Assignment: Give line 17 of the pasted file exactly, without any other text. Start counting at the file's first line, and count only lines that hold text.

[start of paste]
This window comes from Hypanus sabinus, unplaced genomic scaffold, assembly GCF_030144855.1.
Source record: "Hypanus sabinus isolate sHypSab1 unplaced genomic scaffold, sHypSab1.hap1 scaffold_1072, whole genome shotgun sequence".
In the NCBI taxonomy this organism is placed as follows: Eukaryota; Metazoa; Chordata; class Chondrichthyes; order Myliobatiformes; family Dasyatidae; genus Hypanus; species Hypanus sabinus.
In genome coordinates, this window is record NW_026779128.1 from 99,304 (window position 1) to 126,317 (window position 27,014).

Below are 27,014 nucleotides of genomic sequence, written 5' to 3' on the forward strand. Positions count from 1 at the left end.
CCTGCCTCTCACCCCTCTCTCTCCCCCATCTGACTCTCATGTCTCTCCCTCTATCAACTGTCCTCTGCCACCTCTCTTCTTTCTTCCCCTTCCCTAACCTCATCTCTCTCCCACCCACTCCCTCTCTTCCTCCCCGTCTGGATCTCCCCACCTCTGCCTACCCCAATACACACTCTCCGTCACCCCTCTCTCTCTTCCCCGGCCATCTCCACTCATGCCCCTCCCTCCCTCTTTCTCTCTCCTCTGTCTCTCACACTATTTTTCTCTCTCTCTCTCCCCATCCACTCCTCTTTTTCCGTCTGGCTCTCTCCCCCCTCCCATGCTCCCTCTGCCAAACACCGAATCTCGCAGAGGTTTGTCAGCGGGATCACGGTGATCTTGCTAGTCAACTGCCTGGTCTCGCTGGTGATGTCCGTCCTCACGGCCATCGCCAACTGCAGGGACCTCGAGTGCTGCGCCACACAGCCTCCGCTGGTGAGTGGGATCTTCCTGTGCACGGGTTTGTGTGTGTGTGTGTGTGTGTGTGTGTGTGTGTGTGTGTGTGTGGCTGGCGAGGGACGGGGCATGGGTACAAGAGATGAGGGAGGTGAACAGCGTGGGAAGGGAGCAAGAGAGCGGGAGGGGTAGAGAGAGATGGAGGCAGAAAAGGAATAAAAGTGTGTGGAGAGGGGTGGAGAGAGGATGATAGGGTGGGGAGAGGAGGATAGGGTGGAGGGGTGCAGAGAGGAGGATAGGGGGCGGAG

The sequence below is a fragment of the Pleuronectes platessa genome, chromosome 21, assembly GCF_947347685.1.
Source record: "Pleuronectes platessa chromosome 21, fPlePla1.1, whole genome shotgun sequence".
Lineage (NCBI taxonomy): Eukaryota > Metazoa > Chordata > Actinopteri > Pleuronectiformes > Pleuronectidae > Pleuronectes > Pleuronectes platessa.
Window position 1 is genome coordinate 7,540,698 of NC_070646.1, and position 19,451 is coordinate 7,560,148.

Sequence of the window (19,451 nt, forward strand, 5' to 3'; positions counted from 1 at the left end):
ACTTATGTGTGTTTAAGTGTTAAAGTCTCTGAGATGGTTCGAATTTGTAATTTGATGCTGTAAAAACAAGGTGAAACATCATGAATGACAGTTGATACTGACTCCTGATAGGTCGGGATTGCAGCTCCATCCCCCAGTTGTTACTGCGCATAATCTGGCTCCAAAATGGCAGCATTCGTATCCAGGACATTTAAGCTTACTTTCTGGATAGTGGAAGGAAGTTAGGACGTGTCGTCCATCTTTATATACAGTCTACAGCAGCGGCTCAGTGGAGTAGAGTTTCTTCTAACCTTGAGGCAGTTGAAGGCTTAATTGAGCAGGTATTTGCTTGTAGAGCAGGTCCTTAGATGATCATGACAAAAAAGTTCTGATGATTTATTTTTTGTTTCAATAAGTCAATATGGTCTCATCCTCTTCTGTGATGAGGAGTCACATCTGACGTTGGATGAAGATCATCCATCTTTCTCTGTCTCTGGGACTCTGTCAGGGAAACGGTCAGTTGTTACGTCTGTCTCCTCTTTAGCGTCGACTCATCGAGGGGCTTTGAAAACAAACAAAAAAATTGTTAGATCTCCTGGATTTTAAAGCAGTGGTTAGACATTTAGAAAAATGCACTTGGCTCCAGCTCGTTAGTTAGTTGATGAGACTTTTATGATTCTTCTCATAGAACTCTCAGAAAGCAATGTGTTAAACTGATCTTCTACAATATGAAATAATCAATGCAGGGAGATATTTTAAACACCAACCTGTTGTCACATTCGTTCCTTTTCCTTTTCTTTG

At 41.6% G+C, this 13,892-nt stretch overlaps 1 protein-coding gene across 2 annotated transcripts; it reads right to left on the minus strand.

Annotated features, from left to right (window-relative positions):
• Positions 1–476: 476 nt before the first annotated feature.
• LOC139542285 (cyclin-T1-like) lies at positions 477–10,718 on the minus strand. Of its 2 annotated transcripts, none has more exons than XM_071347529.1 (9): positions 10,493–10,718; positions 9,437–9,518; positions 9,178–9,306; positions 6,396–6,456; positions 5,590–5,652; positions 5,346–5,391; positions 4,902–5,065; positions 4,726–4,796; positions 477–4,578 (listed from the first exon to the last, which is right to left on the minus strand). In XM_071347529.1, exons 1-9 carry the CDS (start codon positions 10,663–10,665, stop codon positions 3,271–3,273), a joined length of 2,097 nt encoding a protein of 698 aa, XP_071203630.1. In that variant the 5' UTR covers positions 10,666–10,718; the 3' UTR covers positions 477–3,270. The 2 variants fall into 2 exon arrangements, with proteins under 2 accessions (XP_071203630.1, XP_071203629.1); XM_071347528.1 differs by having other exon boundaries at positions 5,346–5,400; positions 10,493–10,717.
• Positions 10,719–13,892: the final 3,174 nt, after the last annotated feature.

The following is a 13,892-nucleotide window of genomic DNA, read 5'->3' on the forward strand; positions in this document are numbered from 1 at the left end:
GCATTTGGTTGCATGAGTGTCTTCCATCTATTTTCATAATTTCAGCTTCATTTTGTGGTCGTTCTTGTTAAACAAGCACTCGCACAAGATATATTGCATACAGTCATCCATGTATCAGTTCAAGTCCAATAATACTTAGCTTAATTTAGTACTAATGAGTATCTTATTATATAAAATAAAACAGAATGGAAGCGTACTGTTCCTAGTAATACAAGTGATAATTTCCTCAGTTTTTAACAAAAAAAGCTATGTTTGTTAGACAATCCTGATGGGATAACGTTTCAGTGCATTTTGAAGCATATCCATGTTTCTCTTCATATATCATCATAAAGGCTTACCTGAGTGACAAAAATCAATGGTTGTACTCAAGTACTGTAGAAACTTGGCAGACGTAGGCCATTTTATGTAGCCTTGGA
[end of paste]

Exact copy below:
• Positions 10,719–13,892: the final 3,174 nt, after the last annotated feature.